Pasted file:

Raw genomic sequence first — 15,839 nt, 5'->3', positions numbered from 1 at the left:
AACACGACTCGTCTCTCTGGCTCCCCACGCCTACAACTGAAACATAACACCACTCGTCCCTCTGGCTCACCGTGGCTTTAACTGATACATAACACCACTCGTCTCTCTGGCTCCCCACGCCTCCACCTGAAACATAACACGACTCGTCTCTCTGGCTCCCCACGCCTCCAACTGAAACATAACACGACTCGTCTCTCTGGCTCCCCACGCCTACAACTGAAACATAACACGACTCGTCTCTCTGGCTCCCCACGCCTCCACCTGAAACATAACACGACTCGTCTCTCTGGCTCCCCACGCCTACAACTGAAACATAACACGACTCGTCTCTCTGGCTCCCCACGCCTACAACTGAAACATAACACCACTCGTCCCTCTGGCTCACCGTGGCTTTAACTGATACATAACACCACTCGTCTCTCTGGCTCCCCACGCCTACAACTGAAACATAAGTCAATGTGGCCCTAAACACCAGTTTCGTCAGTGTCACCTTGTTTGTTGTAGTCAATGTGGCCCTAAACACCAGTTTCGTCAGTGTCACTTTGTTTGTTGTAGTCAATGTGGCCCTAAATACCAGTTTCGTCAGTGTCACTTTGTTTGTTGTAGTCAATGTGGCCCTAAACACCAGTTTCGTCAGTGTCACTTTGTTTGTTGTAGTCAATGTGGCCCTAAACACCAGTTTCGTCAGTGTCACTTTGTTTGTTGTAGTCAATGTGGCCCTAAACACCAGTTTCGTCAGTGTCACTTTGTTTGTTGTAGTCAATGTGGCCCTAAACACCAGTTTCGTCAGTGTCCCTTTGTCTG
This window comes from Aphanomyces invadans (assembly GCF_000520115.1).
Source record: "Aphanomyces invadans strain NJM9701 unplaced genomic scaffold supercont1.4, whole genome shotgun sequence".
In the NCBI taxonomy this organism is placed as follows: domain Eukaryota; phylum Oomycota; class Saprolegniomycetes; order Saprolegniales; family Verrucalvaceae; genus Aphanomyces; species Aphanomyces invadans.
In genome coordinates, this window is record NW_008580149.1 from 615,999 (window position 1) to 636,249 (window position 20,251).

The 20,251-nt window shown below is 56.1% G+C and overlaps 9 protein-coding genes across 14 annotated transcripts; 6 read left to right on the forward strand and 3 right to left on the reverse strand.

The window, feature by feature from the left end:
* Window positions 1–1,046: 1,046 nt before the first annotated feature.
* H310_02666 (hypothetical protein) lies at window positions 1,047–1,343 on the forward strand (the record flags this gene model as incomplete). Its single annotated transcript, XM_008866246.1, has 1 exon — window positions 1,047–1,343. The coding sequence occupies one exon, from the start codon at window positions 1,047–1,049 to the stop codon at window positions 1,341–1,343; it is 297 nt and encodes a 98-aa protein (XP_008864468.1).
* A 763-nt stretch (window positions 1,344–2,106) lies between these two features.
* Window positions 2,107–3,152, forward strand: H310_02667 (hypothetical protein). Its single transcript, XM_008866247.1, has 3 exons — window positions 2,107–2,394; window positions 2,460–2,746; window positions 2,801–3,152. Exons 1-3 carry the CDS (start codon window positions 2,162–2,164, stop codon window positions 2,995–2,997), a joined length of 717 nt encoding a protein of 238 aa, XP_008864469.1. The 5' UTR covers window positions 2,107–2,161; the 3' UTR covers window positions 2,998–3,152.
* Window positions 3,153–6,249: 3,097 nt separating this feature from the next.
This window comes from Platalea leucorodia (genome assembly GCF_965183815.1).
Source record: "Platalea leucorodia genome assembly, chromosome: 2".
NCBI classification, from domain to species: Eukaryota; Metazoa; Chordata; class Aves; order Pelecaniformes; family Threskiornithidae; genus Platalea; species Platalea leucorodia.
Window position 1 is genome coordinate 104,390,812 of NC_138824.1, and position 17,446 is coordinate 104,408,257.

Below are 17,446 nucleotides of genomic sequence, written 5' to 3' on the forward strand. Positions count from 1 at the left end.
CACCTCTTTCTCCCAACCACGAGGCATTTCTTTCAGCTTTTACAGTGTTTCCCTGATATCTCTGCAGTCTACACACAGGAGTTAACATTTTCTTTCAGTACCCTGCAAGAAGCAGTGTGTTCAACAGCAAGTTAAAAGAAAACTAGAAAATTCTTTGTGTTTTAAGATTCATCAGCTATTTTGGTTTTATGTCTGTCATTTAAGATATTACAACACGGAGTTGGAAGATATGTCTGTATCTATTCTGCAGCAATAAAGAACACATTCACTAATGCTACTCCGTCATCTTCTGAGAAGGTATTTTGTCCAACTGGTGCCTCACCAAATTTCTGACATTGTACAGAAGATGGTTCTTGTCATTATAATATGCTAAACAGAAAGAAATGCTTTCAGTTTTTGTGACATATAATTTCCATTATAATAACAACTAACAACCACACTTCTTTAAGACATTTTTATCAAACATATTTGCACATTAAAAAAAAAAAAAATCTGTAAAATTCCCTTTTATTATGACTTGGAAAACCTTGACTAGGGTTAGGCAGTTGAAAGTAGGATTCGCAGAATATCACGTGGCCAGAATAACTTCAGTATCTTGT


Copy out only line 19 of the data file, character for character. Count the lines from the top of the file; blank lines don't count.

CACCTCTTTCTCCCAACCACGAGGCATTTCTTTCAGCTTTTACAGTGTTTCCCTGATATCTCTGCAGTCTACACACAGGAGTTAACATTTTCTTTCAGTACCCTGCAAGAAGCAGTGTGTTCAACAGCAAGTTAAAAGAAAACTAGAAAATTCTTTGTGTTTTAAGATTCATCAGCTATTTTGGTTTTATGTCTGTCATTTAAGATATTACAACACGGAGTTGGAAGATATGTCTGTATCTATTCTGCAGCAATAAAGAACACATTCACTAATGCTACTCCGTCATCTTCTGAGAAGGTATTTTGTCCAACTGGTGCCTCACCAAATTTCTGACATTGTACAGAAGATGGTTCTTGTCATTATAATATGCTAAACAGAAAGAAATGCTTTCAGTTTTTGTGACATATAATTTCCATTATAATAACAACTAACAACCACACTTCTTTAAGACATTTTTATCAAACATATTTGCACATTAAAAAAAAAAAAAATCTGTAAAATTCCCTTTTATTATGACTTGGAAAACCTTGACTAGGGTTAGGCAGTTGAAAGTAGGATTCGCAGAATATCACGTGGCCAGAATAACTTCAGTATCTTGT